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Most North American ceramic and glass manufacturers and distributors are looking for ways to establish and grow their market share. Business leaders seeking to gain a competitive advantage are honing strategic visions to reach their company’s desired future state and expansion goals. Even though organizations may develop a blueprint for growth, the larger challenge is to execute against that vision to achieve long-term value creation. With commodity costs up and increasing competition from alternative materials, many companies say they have done all they know to do. Their operations run as well as can be expected, but it is still a challenge to hit their numbers.
So how do North American ceramics and glass manufacturers expand into their desired future state and increase economic profit? Executives increasingly recognize that supply chain optimization is the answer to lowering transportation spend and growing business. To reduce freight costs, management must look at the whole picture of the supply chain—not just the hard costs of shipping freight, but everything from raw materials to the final delivery.
Understanding the Process
To start the optimization process, manufacturers should undertake a comprehensive assessment of their entire order-to-cash cycle and to understand key departmental metrics in purchasing, finance, customer service, production, and shipping, among others. Understanding the current state can eliminate failed expectations and is paramount in the development of a strategy that emphasizes enterprise value creation rather than simple, short-term reductions in shipping costs.
For example, perhaps a company is regionally focused but has eyes on new, potentially lucrative geographic markets. Its ability to service the new market is hampered by the location of its current distribution points. Using supply chain network analysis technology, the company can analyze the current state of their supply chain operations and perform “what-if” analysis on its future growth plans. From this, a strategy to enter new markets can be developed, whether through an acquisition or by connecting to full-service warehouses or building a new distribution center.
Analyzing the Supply Chain
A supply chain network analysis can be used to determine the appropriate number of facilities (warehouses, plants, distribution centers) needed to maintain the current fulfillment and customer service levels. Classic network design questions include the number, location, size, ownership and mission of raw material suppliers, manufacturing facilities, production processes, distribution centers, cross-docks, pool points, ports, transportation mode, and more. Typical supply chain network analysis technology incorporates all relevant costs of procurement, manufacturing, transportation, warehousing, port handling, inventory, duties and taxes, capacity limits, throughput, storage, etc.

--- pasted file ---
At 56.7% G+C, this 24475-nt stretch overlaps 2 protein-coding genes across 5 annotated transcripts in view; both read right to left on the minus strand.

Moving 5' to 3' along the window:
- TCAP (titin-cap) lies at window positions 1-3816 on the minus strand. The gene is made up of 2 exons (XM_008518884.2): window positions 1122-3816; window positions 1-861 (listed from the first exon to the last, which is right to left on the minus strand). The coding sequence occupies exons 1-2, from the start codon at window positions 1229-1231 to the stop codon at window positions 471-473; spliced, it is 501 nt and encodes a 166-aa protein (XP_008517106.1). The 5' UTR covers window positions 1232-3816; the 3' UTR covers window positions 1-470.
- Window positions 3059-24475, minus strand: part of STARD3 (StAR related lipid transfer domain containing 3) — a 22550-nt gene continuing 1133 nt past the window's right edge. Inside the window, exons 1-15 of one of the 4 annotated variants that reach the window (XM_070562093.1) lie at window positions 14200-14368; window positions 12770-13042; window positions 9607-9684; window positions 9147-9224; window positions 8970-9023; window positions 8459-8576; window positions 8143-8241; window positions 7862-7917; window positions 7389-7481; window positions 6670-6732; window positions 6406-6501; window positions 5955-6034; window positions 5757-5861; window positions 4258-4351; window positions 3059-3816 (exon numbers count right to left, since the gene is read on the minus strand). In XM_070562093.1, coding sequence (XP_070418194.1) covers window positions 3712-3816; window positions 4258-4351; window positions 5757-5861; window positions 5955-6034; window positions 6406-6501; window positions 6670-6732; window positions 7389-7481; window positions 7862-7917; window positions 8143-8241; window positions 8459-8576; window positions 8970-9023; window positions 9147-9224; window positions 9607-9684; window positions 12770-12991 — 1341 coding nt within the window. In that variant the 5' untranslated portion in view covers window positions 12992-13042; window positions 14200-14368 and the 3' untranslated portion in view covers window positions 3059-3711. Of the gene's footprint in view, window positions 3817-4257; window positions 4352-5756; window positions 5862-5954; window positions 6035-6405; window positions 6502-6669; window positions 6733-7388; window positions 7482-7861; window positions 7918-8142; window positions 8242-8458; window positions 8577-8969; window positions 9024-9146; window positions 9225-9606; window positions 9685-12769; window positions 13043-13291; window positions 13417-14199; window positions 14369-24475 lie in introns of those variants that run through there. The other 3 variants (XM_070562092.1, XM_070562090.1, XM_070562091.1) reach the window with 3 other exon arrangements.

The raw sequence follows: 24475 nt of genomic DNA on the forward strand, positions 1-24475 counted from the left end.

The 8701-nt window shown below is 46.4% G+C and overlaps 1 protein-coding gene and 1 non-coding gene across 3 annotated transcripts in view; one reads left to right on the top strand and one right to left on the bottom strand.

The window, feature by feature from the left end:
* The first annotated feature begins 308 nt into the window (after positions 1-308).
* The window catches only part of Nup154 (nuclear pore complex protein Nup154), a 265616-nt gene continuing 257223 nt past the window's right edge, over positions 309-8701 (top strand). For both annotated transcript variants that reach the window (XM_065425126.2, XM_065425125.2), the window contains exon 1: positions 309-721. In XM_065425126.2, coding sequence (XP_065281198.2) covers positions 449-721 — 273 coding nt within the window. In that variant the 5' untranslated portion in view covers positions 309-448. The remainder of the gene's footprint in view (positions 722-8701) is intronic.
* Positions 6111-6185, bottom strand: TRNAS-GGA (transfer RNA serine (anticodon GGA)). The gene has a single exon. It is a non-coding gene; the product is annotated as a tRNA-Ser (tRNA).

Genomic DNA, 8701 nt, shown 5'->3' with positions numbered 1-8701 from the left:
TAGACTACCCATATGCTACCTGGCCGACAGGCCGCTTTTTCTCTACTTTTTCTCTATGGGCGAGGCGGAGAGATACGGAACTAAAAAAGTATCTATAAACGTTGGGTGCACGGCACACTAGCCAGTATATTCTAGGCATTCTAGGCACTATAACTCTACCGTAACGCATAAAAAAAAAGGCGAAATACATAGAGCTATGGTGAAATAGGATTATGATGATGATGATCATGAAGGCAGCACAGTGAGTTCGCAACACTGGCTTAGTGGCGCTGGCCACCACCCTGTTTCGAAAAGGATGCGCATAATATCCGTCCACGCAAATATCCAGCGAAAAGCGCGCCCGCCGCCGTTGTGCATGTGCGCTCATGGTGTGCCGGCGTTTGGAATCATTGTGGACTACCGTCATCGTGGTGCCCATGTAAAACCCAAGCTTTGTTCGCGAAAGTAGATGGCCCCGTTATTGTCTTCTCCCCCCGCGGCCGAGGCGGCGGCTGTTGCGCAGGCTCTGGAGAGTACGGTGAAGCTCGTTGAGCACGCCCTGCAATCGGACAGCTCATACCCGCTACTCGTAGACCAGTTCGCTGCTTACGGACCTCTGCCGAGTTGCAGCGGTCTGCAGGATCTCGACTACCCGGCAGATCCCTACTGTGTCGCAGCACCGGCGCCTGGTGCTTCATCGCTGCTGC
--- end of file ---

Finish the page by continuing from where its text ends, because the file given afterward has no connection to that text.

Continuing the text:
Data is gathered from all operations and includes information about suppliers, carriers, production, manufacturing and distribution. Data types include the number and location of plants, distribution centers, production lines; facility mission issues, such as raw material procurement and inventory levels; facility ownership; and “what-if” issues such as facility capacity changes, transportation policy, seasonal demand/supply, product introductions or deletions and cost to serve information.
Modeling for Efficiency
After careful data collection, the supply chain model of the company’s business is validated, and modeling scenarios can begin. The process uses this data to evaluate various scenarios, such as choosing a different transportation mode or lowering customer delivery times from two days to one. After further analysis ensuring the modeling results can be implemented, a new, more efficient supply chain network is revealed that lowers costs and maximizes profits.
Once the supply chain structure is determined, companies can take on a lean approach, which focuses on eliminating non-value-added activity in the supply chain. A lean supply chain is one that produces or provides only what is needed, when it is needed and where it is needed. The lean approach leads to improved product availability and customer service at a lower cost.
An organization taking a lean approach typically focuses on improving processes and eliminating wastes within one facility. When focusing on that single plant, the traditional lean plan of attack is to document all activities and processes in the production cycle, identify non-value added elements and eliminate them through “Kaizen” (change for the better). By extending the same lean principles across the supply chain from vendor to customer, companies see a dual benefit of enhanced customer satisfaction and increased profitability.
By optimizing their supply chain network, companies are able to develop strategies to support long-term growth while maintaining competitive cost structures, which is necessary to broaden market penetration and achieve a more dominant position in the industry.
Any views or opinions expressed in this column are those of the author and do not represent those of Ceramic Industry, its staff, Editorial Advisory Board or BNP Media.